Burke Badenhop grew up a Braves fan in North Carolina and moved to Perrysburg, Ohio in 1997. After his high school graduation he chose to stay close to home and attended Bowling Green State University. During his senior year at Bowling Green he was offered a job with GlaxcoSmithKline but elected to wait to see if he was drafted before joining the private sector. In the spring of 2005 he graduated magna cum laude with an economics degree and that summer was drafted by the Detroit Tigers in the 19th round.
He immediately signed with the Tigers and began his professional career with the Tigers low A affiliate Oneonta Tigers of the New York Penn League where he made 14 starts going 6-4 with a 2.92 ERA. He spent the 2006 season in A ball with the Western Michigan Whitecaps where he went 14-3 with a 2.84 ERA in 27 starts. It was in Western Michigan that he discovered the sinker and adding it to his arsenal resulted in his being named the Tigers Minor League Pitcher of the Year. He continued to have success in 2007 going 12-6 with a 2.92 ERA while making 26 starts between the Tigers High A Affiliate Lakeland Flying Tigers and the AA Erie Sea Wolves.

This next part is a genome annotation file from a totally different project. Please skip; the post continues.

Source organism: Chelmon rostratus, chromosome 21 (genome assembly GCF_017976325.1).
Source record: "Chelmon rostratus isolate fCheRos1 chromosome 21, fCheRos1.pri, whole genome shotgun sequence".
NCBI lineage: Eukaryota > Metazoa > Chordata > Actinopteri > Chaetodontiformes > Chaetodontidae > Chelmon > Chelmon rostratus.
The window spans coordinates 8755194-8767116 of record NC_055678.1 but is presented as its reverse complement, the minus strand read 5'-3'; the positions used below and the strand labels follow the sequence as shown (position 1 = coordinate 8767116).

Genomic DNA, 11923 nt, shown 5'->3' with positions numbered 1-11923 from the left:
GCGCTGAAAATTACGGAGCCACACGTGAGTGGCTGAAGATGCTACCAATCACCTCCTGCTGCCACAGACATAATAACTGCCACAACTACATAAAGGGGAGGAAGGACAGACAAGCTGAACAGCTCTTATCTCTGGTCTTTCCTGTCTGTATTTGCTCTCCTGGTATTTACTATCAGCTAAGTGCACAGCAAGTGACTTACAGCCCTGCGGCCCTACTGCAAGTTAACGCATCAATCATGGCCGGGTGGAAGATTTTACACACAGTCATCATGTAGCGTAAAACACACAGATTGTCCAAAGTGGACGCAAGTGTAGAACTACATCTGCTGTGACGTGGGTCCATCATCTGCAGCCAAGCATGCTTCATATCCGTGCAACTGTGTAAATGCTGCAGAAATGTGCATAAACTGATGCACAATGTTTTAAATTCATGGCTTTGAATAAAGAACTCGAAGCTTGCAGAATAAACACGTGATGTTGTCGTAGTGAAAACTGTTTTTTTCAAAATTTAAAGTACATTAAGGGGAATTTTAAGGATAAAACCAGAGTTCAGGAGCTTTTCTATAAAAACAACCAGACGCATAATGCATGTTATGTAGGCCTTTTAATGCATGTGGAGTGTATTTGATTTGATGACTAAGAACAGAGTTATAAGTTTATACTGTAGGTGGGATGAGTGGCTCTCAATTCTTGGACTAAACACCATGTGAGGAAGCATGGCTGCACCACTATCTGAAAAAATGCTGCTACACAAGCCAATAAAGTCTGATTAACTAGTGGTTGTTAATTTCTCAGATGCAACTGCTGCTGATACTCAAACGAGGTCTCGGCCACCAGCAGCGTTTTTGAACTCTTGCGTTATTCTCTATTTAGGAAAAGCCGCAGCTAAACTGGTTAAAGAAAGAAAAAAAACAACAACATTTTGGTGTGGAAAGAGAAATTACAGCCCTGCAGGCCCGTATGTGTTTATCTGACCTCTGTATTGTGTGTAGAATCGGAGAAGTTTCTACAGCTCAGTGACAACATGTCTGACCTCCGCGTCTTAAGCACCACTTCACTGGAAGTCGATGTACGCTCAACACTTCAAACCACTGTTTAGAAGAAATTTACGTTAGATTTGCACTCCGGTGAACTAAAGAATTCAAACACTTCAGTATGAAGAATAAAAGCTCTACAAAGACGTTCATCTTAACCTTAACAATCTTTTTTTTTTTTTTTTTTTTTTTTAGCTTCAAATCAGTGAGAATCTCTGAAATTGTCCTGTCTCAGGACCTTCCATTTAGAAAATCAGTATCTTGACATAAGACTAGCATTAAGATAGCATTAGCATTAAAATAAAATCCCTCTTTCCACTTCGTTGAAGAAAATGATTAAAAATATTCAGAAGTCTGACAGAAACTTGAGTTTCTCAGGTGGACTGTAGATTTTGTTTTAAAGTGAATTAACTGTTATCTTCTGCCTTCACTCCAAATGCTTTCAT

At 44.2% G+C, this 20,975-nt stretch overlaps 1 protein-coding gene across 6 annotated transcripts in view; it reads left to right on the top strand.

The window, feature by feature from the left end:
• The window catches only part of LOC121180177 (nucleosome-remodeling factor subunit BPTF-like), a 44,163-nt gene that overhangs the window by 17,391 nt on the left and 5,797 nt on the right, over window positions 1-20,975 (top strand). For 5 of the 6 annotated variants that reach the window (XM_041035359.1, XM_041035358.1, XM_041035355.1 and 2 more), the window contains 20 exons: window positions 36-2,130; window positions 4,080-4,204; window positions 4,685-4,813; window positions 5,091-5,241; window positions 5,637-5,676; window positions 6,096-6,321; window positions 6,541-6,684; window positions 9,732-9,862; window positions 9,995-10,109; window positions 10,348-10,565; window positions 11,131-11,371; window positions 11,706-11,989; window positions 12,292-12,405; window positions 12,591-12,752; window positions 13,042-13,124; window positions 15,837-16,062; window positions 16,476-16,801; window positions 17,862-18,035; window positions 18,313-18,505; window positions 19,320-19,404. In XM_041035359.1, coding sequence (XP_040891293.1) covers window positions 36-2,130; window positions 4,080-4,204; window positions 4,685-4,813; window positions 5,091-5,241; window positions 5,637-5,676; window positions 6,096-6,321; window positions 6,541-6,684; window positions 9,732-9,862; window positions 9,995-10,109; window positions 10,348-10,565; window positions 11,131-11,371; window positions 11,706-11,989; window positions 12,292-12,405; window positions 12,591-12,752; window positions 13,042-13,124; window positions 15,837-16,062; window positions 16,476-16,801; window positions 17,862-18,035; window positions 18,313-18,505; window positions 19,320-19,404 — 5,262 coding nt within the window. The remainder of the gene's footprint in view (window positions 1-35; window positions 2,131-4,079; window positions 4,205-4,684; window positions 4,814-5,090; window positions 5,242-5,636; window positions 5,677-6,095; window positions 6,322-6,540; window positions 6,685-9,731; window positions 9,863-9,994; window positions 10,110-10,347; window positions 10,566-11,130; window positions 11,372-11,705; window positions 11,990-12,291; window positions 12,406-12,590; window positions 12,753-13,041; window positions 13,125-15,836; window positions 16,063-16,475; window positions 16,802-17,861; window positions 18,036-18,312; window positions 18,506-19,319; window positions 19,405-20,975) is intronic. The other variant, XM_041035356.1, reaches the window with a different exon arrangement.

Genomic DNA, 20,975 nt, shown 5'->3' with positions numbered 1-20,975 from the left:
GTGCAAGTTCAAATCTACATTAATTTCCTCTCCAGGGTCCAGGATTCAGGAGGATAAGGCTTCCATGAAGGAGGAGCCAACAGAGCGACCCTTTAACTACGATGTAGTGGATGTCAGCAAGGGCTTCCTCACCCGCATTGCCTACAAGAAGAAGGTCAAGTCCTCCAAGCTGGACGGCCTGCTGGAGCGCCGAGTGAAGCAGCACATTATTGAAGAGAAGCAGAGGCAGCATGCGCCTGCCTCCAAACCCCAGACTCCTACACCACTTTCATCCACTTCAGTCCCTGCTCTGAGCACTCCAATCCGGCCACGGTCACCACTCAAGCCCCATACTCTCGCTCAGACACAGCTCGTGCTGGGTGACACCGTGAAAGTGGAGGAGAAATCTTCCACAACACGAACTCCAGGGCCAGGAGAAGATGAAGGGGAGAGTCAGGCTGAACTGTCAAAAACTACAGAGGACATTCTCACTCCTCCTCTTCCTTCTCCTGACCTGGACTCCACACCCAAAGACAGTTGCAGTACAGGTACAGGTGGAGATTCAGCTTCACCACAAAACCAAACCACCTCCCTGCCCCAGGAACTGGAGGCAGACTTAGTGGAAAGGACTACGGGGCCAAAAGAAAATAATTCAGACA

Daylnn and Sharon Badenhop were excited about the prospect of watching their son continue his progression in the Tigers system and eventually pitch near home with the Toledo Mud Hens and later make it to the majors with the Tigers where they'd only have about an hours drive north in order to watch him take the mound. But Badenhop's to the majors took a detour through South Florida. On December 4, 2007 he was dealt to the Florida Marlins along with Dallas Traher, Eulogio De La Cruz, Cameron Maybin, Andrew MIller, and Mike Rabelo in exchange for Dontrelle Willis and Miguel Cabrera.